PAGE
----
Reminiscences of a Friendship: Miller on Clifford

Don Dalzell Miller wrote Reminiscences of a Friendship after the death of his friend Alfred Clifford (Al Clifford). the full reference is D D Miller, Reminiscences of a friendship, Semigroup theory and its applications, New Orleans, LA, 1994 (Cambridge Univ. Press, Cambridge, 1996), 1-2. We give a version of Miller's tribute below.

Reminiscences of a Friendship

By
D D Miller

It was at a party in Ann Arbor in the summer of 1938 that I first met Al Clifford. He was one of a small squadron of mathematicians pausing for refreshment on their journey westward from the Institute for Advanced Study. We didn't meet again until the Spring of 1942, when, having been called to active duty as lieutenants (junior grade) in the Naval Reserve, we found ourselves in the same office in Washington. Within a few weeks I was ordered to the Pacific, and he, meanwhile marrying the talented linguist Alice Colt, who served in the Office of Strategic Services, was sent to the European theatre in 1943. In the Spring of 1945 he returned from the U.K., and I from Pearl Harbour, and this time we began to talk mathematics together.

Brought up as a point-set topologist, I was ignorant of algebra, and Al gently set me on the right path in his always kindly way. (I have seen him do this with other mathematicians - leading them to discover the answers to their questions without ever letting on that he knew the answer all along. A skilful director of dissertations!) Making a detailed analysis of the group axioms, I stumbled on the concept of what we later called "zeroid elements" (a term we both regretted subsequently!); I suspected that the things formed a subgroup, but was unable to prove it. Al could, and did, and this became the main theorem in our first joint paper.

Al returned to inactive duty late in 1952, and in 1953, before returning to civilian life, I was happy to be around to rejoice with Al and Alice at the birth of their second son, Karl. After Al moved to Tulane in 1955 he and Alice sometimes visited with me in Knoxville, and more often I visited them in New Orleans. After Alice's death in 1976, Al wanted to travel in the summers. One year we went down the Colorado River on a raft, in another we hopped from island to island in the Lesser Antilles on board a working craft, a converted trawler that sailed like a cork and made me (but not Al) seasick, in another we cruised up and down the Norwegian coast, flew to Glasgow and with the help of Douglas and Clare Munn rented a car in Troon, drove through the English lake district, then into Yorkshire and back to Scotland, enjoying the hospitality of John and Dorothy Howie in Saint Andrews. We took turns driving and took pride in returning the car undented and unscratched after weeks of driving on what was, for us, the wrong side of the road.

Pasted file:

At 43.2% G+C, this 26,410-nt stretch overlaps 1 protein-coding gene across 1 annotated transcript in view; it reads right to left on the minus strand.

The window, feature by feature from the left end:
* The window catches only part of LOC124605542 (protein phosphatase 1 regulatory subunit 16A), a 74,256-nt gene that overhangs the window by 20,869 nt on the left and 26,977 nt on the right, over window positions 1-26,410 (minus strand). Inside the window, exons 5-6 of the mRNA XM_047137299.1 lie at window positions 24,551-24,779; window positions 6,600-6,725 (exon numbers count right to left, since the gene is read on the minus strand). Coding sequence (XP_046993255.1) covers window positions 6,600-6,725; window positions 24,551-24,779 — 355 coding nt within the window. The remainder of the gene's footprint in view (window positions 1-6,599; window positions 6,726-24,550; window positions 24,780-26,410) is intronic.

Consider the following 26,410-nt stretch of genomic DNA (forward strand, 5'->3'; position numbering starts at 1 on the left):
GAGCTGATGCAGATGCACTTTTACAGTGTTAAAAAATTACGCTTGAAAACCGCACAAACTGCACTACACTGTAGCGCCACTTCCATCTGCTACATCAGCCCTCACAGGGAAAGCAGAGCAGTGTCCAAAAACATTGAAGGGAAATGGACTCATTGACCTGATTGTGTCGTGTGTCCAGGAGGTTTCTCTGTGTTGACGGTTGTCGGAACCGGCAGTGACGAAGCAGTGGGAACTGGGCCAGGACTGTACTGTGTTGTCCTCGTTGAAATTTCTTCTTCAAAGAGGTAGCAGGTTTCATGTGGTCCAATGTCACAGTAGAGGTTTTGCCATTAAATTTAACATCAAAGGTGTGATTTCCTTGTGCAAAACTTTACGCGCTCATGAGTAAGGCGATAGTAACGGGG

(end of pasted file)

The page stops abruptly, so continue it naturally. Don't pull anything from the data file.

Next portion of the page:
It was a profound joy and high privilege to know Alfred and Alice Clifford so long and so well. to be an honorary uncle to their sons. to share many of their moments of happiness and sadness. My mathematical life was turned around by Al's freely and generously given guidance. He was a staunch and loyal friend, a mathematician of impeccable taste, a model of high integrity and deep scholarship. Requiescat in pace.


JOC/EFR August 2007

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http://www-history.mcs.st-andrews.ac.uk/Extras/Miller_Clifford.html